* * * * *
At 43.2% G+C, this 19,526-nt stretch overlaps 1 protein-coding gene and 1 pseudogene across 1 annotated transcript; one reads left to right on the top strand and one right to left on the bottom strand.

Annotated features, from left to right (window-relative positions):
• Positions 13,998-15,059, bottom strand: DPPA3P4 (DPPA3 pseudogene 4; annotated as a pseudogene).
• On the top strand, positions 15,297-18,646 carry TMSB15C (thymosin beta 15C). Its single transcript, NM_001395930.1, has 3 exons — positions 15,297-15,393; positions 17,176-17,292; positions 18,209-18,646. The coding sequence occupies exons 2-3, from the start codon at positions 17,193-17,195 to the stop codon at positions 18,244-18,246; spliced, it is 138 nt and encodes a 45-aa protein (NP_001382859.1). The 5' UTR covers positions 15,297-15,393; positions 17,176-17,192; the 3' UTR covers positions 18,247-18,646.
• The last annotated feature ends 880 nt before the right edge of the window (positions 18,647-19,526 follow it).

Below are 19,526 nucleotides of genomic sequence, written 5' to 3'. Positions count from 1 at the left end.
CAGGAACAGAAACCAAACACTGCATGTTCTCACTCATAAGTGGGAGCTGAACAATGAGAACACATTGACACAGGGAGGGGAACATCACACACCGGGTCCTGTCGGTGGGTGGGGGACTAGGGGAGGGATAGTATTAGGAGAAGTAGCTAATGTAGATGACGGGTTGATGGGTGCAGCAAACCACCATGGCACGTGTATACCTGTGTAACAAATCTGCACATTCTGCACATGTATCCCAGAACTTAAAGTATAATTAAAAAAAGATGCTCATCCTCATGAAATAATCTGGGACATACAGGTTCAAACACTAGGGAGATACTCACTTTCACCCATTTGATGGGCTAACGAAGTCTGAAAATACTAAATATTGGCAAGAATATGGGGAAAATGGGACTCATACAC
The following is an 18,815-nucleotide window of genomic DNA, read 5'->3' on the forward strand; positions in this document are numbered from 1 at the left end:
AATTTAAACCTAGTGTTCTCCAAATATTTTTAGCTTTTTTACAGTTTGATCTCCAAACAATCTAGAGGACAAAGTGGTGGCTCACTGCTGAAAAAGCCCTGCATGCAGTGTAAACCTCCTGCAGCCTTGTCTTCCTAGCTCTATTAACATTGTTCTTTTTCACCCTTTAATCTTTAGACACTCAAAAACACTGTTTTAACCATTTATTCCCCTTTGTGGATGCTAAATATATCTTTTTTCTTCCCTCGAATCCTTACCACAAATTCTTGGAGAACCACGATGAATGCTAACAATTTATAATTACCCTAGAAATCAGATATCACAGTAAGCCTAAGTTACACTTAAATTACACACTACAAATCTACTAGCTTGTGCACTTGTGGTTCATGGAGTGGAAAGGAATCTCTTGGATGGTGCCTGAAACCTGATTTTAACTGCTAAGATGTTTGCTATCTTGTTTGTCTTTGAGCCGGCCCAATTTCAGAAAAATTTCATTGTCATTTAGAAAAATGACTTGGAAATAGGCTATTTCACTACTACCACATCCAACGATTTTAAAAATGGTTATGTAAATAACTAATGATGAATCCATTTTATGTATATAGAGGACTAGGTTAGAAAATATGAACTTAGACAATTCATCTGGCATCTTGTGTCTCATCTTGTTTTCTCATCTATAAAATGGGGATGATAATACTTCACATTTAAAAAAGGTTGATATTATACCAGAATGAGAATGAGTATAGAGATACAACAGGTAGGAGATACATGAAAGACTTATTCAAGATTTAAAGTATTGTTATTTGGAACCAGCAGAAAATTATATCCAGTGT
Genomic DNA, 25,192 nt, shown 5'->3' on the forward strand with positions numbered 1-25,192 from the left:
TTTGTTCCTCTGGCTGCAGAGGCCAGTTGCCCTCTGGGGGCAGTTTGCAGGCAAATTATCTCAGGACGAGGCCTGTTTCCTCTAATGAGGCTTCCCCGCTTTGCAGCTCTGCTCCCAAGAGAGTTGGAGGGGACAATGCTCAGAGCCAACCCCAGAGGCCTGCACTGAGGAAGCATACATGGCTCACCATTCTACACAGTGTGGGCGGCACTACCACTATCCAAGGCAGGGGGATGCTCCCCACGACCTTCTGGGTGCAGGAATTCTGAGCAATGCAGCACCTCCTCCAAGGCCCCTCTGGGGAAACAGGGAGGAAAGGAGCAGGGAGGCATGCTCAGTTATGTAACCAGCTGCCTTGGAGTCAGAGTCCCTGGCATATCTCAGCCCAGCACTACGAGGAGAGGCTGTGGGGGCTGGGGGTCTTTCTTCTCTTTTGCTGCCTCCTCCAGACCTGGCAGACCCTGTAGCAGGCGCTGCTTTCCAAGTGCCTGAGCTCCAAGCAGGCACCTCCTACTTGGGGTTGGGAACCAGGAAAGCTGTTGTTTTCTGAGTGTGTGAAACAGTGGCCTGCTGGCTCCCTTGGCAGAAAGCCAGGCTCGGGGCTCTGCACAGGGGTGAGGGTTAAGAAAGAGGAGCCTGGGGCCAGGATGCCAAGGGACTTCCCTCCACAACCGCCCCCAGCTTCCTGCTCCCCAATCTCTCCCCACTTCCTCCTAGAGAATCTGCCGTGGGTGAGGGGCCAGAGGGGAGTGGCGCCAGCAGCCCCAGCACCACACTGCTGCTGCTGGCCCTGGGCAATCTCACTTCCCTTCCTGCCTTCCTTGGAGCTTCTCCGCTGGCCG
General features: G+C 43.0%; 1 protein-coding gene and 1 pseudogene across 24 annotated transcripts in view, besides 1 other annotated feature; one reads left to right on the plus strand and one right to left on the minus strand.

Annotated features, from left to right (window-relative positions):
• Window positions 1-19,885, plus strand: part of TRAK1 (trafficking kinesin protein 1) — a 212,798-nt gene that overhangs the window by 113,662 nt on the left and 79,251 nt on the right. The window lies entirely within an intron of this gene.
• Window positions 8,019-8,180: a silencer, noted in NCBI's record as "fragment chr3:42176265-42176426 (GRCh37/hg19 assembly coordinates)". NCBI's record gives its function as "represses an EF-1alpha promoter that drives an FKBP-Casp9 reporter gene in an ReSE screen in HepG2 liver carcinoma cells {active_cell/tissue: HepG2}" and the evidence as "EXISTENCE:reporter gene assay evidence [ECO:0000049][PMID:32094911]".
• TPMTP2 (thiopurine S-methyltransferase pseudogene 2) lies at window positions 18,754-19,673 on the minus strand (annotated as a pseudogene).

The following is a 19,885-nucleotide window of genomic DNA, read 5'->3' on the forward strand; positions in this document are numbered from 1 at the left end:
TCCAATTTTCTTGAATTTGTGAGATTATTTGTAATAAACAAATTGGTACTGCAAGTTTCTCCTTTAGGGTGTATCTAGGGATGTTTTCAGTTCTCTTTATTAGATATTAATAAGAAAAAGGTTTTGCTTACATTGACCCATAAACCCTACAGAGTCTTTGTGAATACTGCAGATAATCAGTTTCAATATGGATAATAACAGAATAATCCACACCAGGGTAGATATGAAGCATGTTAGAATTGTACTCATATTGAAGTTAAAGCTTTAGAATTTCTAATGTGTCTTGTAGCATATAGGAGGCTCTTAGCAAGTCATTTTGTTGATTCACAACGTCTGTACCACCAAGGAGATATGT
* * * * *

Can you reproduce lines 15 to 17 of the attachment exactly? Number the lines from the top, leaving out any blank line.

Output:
• Window positions 8,019-8,180: a silencer, noted in NCBI's record as "fragment chr3:42176265-42176426 (GRCh37/hg19 assembly coordinates)". NCBI's record gives its function as "represses an EF-1alpha promoter that drives an FKBP-Casp9 reporter gene in an ReSE screen in HepG2 liver carcinoma cells {active_cell/tissue: HepG2}" and the evidence as "EXISTENCE:reporter gene assay evidence [ECO:0000049][PMID:32094911]".
• TPMTP2 (thiopurine S-methyltransferase pseudogene 2) lies at window positions 18,754-19,673 on the minus strand (annotated as a pseudogene).

The following is a 19,885-nucleotide window of genomic DNA, read 5'->3' on the forward strand; positions in this document are numbered from 1 at the left end: